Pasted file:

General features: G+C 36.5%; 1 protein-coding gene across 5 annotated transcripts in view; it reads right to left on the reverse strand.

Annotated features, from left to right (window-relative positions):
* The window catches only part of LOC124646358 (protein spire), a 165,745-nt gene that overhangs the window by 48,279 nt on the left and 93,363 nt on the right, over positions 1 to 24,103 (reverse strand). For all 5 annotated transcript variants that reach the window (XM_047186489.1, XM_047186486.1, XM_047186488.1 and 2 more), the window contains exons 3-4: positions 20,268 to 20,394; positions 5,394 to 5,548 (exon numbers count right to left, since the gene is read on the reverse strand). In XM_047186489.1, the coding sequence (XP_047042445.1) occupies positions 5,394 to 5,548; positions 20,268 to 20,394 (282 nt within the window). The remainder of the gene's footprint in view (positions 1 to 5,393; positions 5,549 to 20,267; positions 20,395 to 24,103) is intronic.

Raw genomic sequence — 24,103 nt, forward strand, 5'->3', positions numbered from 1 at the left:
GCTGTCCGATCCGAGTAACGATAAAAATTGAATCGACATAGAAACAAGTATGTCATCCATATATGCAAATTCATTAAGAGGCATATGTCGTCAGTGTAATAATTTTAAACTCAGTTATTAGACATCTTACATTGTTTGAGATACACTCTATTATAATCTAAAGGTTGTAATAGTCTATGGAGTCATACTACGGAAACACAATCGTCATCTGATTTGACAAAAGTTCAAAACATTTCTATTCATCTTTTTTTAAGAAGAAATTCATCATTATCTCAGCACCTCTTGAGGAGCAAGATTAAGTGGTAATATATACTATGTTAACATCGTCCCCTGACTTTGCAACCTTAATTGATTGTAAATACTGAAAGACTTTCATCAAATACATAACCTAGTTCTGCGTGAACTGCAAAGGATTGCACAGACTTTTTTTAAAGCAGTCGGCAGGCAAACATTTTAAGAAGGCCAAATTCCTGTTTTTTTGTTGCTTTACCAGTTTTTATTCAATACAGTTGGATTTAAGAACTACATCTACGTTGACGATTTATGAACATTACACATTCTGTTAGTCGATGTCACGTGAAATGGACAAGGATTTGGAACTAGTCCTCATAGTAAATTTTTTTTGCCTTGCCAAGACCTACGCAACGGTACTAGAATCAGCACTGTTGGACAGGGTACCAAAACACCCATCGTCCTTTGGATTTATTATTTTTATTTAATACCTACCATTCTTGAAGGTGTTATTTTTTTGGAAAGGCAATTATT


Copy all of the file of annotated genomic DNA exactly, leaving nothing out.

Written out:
General features: G+C 36.5%; 1 protein-coding gene across 5 annotated transcripts in view; it reads right to left on the reverse strand.

Annotated features, from left to right (window-relative positions):
* The window catches only part of LOC124646358 (protein spire), a 165,745-nt gene that overhangs the window by 48,279 nt on the left and 93,363 nt on the right, over positions 1 to 24,103 (reverse strand). For all 5 annotated transcript variants that reach the window (XM_047186489.1, XM_047186486.1, XM_047186488.1 and 2 more), the window contains exons 3-4: positions 20,268 to 20,394; positions 5,394 to 5,548 (exon numbers count right to left, since the gene is read on the reverse strand). In XM_047186489.1, the coding sequence (XP_047042445.1) occupies positions 5,394 to 5,548; positions 20,268 to 20,394 (282 nt within the window). The remainder of the gene's footprint in view (positions 1 to 5,393; positions 5,549 to 20,267; positions 20,395 to 24,103) is intronic.

Raw genomic sequence — 24,103 nt, forward strand, 5'->3', positions numbered from 1 at the left:
GCTGTCCGATCCGAGTAACGATAAAAATTGAATCGACATAGAAACAAGTATGTCATCCATATATGCAAATTCATTAAGAGGCATATGTCGTCAGTGTAATAATTTTAAACTCAGTTATTAGACATCTTACATTGTTTGAGATACACTCTATTATAATCTAAAGGTTGTAATAGTCTATGGAGTCATACTACGGAAACACAATCGTCATCTGATTTGACAAAAGTTCAAAACATTTCTATTCATCTTTTTTTAAGAAGAAATTCATCATTATCTCAGCACCTCTTGAGGAGCAAGATTAAGTGGTAATATATACTATGTTAACATCGTCCCCTGACTTTGCAACCTTAATTGATTGTAAATACTGAAAGACTTTCATCAAATACATAACCTAGTTCTGCGTGAACTGCAAAGGATTGCACAGACTTTTTTTAAAGCAGTCGGCAGGCAAACATTTTAAGAAGGCCAAATTCCTGTTTTTTTGTTGCTTTACCAGTTTTTATTCAATACAGTTGGATTTAAGAACTACATCTACGTTGACGATTTATGAACATTACACATTCTGTTAGTCGATGTCACGTGAAATGGACAAGGATTTGGAACTAGTCCTCATAGTAAATTTTTTTTGCCTTGCCAAGACCTACGCAACGGTACTAGAATCAGCACTGTTGGACAGGGTACCAAAACACCCATCGTCCTTTGGATTTATTATTTTTATTTAATACCTACCATTCTTGAAGGTGTTATTTTTTTGGAAAGGCAATTATT